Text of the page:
Beyond generating the boilerplate data access code, one of the main purposes of an ORM is abstraction of differences between platforms. In my experience the ability to switch platforms has always been purely theoretical, and this lowest common denominator approach simply won't work for NoSQL as the platform is usually chosen specifically for capabilities not present on other platforms. Your example is only for the most trivial key value store - depending on your platform you most likely have some useful additional commands, so your first example could be

MGET user:id:name user:id:email ... (multiget - get any number of keys in a single call)

GET user:id:* (key wildcards)

HGETALL user:id (redis hash - gets all subkeys of user)

You might also have your user object stored in a serialized form - unlike in a relational database this will not break all your queries.

Working with lists isn't great if your platform doesn't have support built in - native list/set support is one of the reasons I like to use redis - but aside from potentially needing locks it's no worse than getting the list out of sql.

It's also worth noting that you may not need all the relationships you would define in sql - for example if you have a group containing a million users, the ability to get a list of all users in a group is completely useless, so you would never create the groupsuser list at all and rather than a seperate usergroups list have user:id:groups as a multivalue property. If you just need to check for membership you could set up keys as usergroups:userid:groupid and get constant time lookup.

I find it helps to think in terms of indexes rather than relationships - when setting up your data access code decide which fields will need to be queried and adding appropriate index records when those fields are written.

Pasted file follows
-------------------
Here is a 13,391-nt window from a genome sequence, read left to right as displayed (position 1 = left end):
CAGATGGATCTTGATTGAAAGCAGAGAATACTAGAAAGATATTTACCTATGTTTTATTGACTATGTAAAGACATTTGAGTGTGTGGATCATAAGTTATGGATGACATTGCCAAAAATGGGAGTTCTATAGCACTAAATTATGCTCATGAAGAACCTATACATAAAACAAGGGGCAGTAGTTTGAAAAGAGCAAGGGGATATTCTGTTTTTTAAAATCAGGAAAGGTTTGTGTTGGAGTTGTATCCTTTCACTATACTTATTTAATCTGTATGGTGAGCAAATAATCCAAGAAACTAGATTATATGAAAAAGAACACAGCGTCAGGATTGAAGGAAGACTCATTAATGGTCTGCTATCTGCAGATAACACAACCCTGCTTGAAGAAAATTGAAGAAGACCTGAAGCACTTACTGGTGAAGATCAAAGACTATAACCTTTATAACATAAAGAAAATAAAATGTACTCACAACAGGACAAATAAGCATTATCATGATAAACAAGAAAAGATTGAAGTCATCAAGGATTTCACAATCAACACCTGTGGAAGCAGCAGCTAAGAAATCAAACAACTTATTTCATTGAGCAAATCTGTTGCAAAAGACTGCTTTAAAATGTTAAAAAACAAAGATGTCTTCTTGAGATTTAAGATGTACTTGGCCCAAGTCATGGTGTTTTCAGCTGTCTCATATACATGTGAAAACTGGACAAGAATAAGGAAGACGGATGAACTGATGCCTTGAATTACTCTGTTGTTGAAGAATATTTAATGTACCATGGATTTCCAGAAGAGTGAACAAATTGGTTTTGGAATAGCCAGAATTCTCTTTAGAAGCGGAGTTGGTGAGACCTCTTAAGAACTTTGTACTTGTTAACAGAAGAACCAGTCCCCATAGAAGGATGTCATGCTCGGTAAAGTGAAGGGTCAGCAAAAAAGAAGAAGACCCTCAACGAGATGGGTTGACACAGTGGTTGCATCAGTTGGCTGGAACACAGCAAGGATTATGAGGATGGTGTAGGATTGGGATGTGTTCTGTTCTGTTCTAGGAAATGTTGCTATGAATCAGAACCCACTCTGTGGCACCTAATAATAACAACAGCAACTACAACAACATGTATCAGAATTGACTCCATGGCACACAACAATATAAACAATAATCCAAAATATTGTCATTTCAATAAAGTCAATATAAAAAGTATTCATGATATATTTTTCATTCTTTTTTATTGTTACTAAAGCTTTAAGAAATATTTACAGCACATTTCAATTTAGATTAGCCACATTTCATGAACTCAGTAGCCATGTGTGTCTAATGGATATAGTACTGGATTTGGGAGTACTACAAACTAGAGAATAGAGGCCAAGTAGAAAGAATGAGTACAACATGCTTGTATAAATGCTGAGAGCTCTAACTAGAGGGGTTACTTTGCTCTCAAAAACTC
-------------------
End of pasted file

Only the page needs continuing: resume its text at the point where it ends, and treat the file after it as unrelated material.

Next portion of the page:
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Very true, The different feature sets of the NoSQL databases as well as the different types (document vs KVP) would certainly mean a custom ORM wrapper for each one to leverage all the strengths and design choices. However, I always think of data as meaningful relations, because that is how it is requested on web pages. Someone comes to see a post - and wants to also see that posts tags and comments or someone goes to a users profile - and also wants to see that users recent activity. So I know there must be some way to write a OKM wrapper (or ODM for document databases) which can relate data. – Xeoncross Nov 5 '10 at 15:55
Actually the user generally doesn't think about anything resembling what is in the database, so it's what the developer sees that matters. A big part of the value of an orm is being able to access Post.Tags instead of writing a new query. With a database supporting documents or multivalue columns, tags are already part of your document, so it's not needed. With a key value database holding lists in keys you just need to retrieve post:id:tags as part of your initial query, so it's not needed. – Tom Clarkson Nov 7 '10 at 23:37